Pregnancy after 35
Pregnancy after 35
The average age for women to have a baby is now 29, compared to 26 in the 1970s. According to figures supplied by the Office for National Statistics, in 1988, 57,000 babies were born to women aged 35 and over. By 1998, this figure had increased to 92,000. It is now no longer unusual to have your first baby well into your 30s.
Having said that, there are one or two things you have to think about if you are what the doctors call an 'elderly prima gravida' - older first-time mother. The risk of having a child with chromosomal abnormalities, especially Down's Syndrome increases with age. Roughly speaking, a 35-year old pregnant woman is three and a half times more likely to give birth to a child with Down's Syndrome than a woman of 26. In addition, the risk of complications during pregnancy, especially high blood pressure increases, as does the risk of having an emergency Caesarean section during labour.
Fortunately, there are now a wide variety of tests available to pregnant women that can fairly accurately pinpoint your risk of carrying a child with chromosomal abnormalities. The latest of these tests, called the Nuchal test, measures the thickness of tissue at the back of the foetus' neck using an ultrasound scan between 10-14 weeks. The test is completely non-invasive. It is now routinely available to pregnant women over the age of 30 in most London hospitals but in other parts of the country you might have to ask for it specifically. If these test results show that you have an increased risk of having a baby with chromosomal abnormalities, then there are other tests that can carry a slight risk of miscarriage. Amniocentesis involves taking a sample of fluid from around the baby and chorionic villous sampling (CVS) takes a sample from the placenta. There is also a blood test called alpha fetoprotein (AFP) test that can test for abnormalities at a later stage in pregnancy.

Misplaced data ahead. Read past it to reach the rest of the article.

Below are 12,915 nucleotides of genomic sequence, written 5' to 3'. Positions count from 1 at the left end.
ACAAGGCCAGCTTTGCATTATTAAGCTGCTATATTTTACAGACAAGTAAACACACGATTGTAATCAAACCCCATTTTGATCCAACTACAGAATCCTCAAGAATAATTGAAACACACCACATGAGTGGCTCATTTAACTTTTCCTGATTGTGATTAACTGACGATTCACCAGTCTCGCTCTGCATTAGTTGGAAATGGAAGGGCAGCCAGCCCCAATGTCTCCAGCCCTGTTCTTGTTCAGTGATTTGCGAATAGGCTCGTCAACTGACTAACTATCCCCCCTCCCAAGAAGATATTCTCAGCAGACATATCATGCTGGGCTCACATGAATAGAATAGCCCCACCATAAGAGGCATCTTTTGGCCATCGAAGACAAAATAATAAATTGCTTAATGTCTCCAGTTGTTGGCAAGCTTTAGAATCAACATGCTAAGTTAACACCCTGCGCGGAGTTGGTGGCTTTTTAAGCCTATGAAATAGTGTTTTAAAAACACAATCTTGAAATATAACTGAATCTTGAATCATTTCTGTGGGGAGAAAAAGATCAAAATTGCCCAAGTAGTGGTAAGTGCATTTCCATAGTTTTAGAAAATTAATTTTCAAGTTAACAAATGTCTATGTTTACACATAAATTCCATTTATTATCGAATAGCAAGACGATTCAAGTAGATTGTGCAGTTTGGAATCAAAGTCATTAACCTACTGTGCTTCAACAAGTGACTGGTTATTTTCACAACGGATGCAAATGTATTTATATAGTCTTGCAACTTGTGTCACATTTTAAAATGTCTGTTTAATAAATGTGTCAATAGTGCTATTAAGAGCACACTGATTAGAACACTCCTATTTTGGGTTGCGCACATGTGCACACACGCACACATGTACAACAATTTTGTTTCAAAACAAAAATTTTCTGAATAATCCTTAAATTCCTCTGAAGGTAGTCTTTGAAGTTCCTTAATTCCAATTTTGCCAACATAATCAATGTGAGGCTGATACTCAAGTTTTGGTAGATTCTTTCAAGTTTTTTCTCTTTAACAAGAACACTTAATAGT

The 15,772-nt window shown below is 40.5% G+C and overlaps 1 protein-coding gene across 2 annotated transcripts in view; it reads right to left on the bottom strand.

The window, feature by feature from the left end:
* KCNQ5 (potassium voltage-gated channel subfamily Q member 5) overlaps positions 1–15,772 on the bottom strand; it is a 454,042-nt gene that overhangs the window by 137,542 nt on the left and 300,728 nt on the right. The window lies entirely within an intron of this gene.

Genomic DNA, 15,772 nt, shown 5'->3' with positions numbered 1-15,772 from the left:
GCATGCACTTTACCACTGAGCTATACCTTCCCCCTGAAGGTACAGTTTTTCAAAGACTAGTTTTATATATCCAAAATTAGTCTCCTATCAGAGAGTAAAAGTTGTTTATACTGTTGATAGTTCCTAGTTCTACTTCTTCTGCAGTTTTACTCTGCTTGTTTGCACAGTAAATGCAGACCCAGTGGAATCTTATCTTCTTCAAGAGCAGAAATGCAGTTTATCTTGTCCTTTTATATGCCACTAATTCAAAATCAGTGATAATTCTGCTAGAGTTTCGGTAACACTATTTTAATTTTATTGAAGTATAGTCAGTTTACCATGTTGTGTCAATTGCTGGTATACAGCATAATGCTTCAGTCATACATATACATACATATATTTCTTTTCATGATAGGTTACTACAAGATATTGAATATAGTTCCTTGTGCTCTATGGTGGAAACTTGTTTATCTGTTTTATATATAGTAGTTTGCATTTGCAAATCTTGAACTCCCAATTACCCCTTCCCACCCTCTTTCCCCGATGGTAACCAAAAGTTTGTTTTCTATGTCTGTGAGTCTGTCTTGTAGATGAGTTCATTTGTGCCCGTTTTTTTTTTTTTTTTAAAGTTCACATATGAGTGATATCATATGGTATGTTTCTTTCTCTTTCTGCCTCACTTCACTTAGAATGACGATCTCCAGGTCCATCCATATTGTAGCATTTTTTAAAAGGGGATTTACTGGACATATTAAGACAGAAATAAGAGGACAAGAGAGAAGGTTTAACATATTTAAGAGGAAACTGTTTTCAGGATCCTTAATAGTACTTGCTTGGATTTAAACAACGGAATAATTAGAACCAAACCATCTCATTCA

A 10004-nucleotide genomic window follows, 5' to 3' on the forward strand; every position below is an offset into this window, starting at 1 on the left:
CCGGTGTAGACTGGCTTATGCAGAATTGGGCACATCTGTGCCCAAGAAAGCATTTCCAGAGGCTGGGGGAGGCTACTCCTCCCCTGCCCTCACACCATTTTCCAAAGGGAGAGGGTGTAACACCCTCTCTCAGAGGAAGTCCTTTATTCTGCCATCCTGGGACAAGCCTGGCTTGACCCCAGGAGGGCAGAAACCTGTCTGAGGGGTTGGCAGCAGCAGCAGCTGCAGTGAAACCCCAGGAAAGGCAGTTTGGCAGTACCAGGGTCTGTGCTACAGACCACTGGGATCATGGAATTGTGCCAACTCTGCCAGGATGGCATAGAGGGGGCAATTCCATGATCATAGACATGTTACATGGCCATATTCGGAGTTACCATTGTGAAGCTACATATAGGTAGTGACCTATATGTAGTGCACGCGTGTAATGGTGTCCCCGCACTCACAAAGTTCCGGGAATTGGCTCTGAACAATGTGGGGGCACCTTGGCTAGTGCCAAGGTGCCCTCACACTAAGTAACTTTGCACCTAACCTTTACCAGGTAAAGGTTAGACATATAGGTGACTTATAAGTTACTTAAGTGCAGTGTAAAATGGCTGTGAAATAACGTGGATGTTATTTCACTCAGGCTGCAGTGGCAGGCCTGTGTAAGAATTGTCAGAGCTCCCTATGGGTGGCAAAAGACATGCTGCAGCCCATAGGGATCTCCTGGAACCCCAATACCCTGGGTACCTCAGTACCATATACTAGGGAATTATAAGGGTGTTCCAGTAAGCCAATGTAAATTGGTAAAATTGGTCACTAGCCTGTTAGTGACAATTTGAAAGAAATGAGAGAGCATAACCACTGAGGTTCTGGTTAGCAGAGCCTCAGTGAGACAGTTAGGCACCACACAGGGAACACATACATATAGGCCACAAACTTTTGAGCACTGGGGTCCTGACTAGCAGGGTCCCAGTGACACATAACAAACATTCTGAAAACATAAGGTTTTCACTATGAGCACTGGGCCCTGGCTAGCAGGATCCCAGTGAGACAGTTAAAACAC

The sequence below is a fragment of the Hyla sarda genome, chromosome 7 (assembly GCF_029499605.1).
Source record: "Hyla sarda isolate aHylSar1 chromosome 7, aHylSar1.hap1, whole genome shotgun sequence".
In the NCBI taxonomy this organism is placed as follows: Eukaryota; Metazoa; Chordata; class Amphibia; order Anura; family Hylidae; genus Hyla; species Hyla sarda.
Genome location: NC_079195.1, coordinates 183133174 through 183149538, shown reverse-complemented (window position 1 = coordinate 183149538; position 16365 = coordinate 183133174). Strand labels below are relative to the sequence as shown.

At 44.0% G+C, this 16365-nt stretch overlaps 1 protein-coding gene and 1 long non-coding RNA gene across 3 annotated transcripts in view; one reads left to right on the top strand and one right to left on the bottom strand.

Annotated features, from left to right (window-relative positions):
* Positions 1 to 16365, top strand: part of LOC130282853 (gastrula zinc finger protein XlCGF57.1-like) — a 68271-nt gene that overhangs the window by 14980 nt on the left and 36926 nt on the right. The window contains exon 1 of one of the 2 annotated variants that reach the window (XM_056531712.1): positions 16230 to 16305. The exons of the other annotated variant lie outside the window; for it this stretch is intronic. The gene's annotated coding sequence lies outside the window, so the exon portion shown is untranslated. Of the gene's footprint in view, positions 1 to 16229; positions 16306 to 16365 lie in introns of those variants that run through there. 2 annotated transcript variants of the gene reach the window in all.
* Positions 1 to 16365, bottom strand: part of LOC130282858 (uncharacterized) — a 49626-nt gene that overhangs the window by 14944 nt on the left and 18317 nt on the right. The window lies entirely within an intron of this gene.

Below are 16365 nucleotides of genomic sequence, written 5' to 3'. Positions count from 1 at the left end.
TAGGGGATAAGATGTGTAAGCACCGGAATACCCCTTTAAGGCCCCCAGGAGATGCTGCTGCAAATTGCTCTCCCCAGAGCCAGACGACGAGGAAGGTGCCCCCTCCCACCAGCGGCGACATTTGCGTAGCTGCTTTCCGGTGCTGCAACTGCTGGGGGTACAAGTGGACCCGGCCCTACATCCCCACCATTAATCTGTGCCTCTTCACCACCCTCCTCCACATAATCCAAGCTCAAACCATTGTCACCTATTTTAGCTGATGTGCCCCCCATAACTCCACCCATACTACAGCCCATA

Even the fittest 35-year-old is not as youthful and elastic as a 20-year-old so there are special considerations you have to take. The risk of having high blood pressure in later stages of pregnancy goes up quite steeply after 35. The main thing is to take it easy. If you are working, you may wish to take your full maternity leave you are entitled to before the baby is born. For further information visit maternityaction.org.uk. It is also a good idea to do all your baby shopping during your second trimester (between months 3 and 6) rather than waiting to struggle around the shops with your big tummy in the last few weeks before the baby is born. Make sure you get plenty of time to put your feet up during the day. This not only lets you rest but gives your heart a bit of a rest too, as it does not have to pump your blood uphill. If you have the time, it is a really good idea to attend some antenatal yoga classes (ask your midwife about where you can find these) because they will help you to relax as well as teach you useful positions for labour. For pregnant women over 35 those all-important pelvic floor exercises become a real necessity as the risk of post-labour stress incontinence also increases for older mothers.
The risk of a 35-and-over woman having an emergency Caesarean section also increases - to about 15% of births in this age group. Do not panic, however, because these days Caesarean sections are very safe both for mother and baby. If you keep yourself as fit and relaxed as possible during the last few weeks of pregnancy and you have a normal pregnancy then the chances of an emergency Caesarean are still low.
The good news is that research shows that babies born to older women are breastfed for longer, perform better at school and are more likely to have parents who stay together than babies born to women under 20. Older mothers are often happier to stay at home to bring up their child, if they have already fulfilled their career ambitions. Added to this, they are likely to be more financially secure. Being an older mum can be very rewarding as more and more women are discovering.